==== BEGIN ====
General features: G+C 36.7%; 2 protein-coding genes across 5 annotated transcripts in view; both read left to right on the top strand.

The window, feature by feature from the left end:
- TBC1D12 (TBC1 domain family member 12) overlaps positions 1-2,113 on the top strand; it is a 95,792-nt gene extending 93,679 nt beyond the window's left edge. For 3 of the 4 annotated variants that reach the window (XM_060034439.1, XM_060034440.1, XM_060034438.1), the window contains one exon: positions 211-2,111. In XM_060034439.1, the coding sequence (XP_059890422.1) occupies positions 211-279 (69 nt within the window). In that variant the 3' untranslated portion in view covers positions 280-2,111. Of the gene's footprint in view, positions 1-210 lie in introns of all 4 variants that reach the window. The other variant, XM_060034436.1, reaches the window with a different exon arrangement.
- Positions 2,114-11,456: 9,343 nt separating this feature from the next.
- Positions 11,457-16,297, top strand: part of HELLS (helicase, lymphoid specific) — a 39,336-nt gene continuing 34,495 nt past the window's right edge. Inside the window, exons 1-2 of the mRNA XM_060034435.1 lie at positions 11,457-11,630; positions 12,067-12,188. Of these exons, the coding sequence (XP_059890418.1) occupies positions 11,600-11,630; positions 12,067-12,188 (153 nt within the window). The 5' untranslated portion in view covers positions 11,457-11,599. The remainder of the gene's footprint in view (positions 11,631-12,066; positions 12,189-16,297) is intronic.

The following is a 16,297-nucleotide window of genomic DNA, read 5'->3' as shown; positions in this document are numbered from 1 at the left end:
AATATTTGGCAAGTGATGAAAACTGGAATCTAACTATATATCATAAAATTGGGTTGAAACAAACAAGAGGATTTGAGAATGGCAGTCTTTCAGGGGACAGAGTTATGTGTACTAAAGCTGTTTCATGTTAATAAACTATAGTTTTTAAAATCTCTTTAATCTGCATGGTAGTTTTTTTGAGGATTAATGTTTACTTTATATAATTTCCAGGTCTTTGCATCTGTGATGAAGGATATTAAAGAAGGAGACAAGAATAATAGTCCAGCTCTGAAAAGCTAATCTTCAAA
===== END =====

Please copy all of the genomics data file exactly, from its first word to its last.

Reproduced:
General features: G+C 36.7%; 2 protein-coding genes across 5 annotated transcripts in view; both read left to right on the top strand.

The window, feature by feature from the left end:
- TBC1D12 (TBC1 domain family member 12) overlaps positions 1-2,113 on the top strand; it is a 95,792-nt gene extending 93,679 nt beyond the window's left edge. For 3 of the 4 annotated variants that reach the window (XM_060034439.1, XM_060034440.1, XM_060034438.1), the window contains one exon: positions 211-2,111. In XM_060034439.1, the coding sequence (XP_059890422.1) occupies positions 211-279 (69 nt within the window). In that variant the 3' untranslated portion in view covers positions 280-2,111. Of the gene's footprint in view, positions 1-210 lie in introns of all 4 variants that reach the window. The other variant, XM_060034436.1, reaches the window with a different exon arrangement.
- Positions 2,114-11,456: 9,343 nt separating this feature from the next.
- Positions 11,457-16,297, top strand: part of HELLS (helicase, lymphoid specific) — a 39,336-nt gene continuing 34,495 nt past the window's right edge. Inside the window, exons 1-2 of the mRNA XM_060034435.1 lie at positions 11,457-11,630; positions 12,067-12,188. Of these exons, the coding sequence (XP_059890418.1) occupies positions 11,600-11,630; positions 12,067-12,188 (153 nt within the window). The 5' untranslated portion in view covers positions 11,457-11,599. The remainder of the gene's footprint in view (positions 11,631-12,066; positions 12,189-16,297) is intronic.

The following is a 16,297-nucleotide window of genomic DNA, read 5'->3' as shown; positions in this document are numbered from 1 at the left end:
AATATTTGGCAAGTGATGAAAACTGGAATCTAACTATATATCATAAAATTGGGTTGAAACAAACAAGAGGATTTGAGAATGGCAGTCTTTCAGGGGACAGAGTTATGTGTACTAAAGCTGTTTCATGTTAATAAACTATAGTTTTTAAAATCTCTTTAATCTGCATGGTAGTTTTTTTGAGGATTAATGTTTACTTTATATAATTTCCAGGTCTTTGCATCTGTGATGAAGGATATTAAAGAAGGAGACAAGAATAATAGTCCAGCTCTGAAAAGCTAATCTTCAAA